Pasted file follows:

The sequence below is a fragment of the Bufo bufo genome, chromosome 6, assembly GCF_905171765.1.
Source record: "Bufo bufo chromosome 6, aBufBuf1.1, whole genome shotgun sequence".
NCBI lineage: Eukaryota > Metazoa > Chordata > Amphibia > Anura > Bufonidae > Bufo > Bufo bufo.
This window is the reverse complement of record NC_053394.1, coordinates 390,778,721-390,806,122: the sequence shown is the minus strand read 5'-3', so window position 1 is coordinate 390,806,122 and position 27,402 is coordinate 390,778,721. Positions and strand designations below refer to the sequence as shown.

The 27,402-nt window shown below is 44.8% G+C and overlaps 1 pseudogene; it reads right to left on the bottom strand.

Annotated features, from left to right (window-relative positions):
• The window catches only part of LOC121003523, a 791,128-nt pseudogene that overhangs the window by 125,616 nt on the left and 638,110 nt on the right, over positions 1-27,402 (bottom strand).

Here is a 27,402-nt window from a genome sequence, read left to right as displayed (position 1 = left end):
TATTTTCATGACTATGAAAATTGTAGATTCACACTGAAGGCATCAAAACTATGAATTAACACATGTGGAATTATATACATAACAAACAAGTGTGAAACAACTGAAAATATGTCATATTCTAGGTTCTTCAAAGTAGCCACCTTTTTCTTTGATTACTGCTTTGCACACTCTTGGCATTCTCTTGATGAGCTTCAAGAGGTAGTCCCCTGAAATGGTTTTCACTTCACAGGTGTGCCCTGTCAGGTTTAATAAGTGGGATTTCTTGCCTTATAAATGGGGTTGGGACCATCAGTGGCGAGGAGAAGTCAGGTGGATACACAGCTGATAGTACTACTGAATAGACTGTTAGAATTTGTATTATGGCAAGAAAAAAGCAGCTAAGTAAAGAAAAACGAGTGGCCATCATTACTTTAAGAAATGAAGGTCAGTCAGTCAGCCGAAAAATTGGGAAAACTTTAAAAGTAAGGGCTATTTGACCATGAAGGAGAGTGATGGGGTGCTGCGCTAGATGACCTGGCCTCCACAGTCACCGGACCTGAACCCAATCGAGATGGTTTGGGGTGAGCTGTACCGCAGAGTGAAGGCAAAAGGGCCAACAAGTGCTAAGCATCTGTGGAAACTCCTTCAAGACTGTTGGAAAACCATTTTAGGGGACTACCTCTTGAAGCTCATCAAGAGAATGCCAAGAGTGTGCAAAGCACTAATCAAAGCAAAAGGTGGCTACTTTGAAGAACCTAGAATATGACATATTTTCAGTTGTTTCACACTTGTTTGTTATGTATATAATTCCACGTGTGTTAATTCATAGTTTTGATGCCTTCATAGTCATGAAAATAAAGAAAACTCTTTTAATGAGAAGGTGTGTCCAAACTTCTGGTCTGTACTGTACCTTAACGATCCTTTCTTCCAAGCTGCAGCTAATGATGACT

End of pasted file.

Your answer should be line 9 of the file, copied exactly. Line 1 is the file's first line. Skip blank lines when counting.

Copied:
TATTTTCATGACTATGAAAATTGTAGATTCACACTGAAGGCATCAAAACTATGAATTAACACATGTGGAATTATATACATAACAAACAAGTGTGAAACAACTGAAAATATGTCATATTCTAGGTTCTTCAAAGTAGCCACCTTTTTCTTTGATTACTGCTTTGCACACTCTTGGCATTCTCTTGATGAGCTTCAAGAGGTAGTCCCCTGAAATGGTTTTCACTTCACAGGTGTGCCCTGTCAGGTTTAATAAGTGGGATTTCTTGCCTTATAAATGGGGTTGGGACCATCAGTGGCGAGGAGAAGTCAGGTGGATACACAGCTGATAGTACTACTGAATAGACTGTTAGAATTTGTATTATGGCAAGAAAAAAGCAGCTAAGTAAAGAAAAACGAGTGGCCATCATTACTTTAAGAAATGAAGGTCAGTCAGTCAGCCGAAAAATTGGGAAAACTTTAAAAGTAAGGGCTATTTGACCATGAAGGAGAGTGATGGGGTGCTGCGCTAGATGACCTGGCCTCCACAGTCACCGGACCTGAACCCAATCGAGATGGTTTGGGGTGAGCTGTACCGCAGAGTGAAGGCAAAAGGGCCAACAAGTGCTAAGCATCTGTGGAAACTCCTTCAAGACTGTTGGAAAACCATTTTAGGGGACTACCTCTTGAAGCTCATCAAGAGAATGCCAAGAGTGTGCAAAGCACTAATCAAAGCAAAAGGTGGCTACTTTGAAGAACCTAGAATATGACATATTTTCAGTTGTTTCACACTTGTTTGTTATGTATATAATTCCACGTGTGTTAATTCATAGTTTTGATGCCTTCATAGTCATGAAAATAAAGAAAACTCTTTTAATGAGAAGGTGTGTCCAAACTTCTGGTCTGTACTGTACCTTAACGATCCTTTCTTCCAAGCTGCAGCTAATGATGACT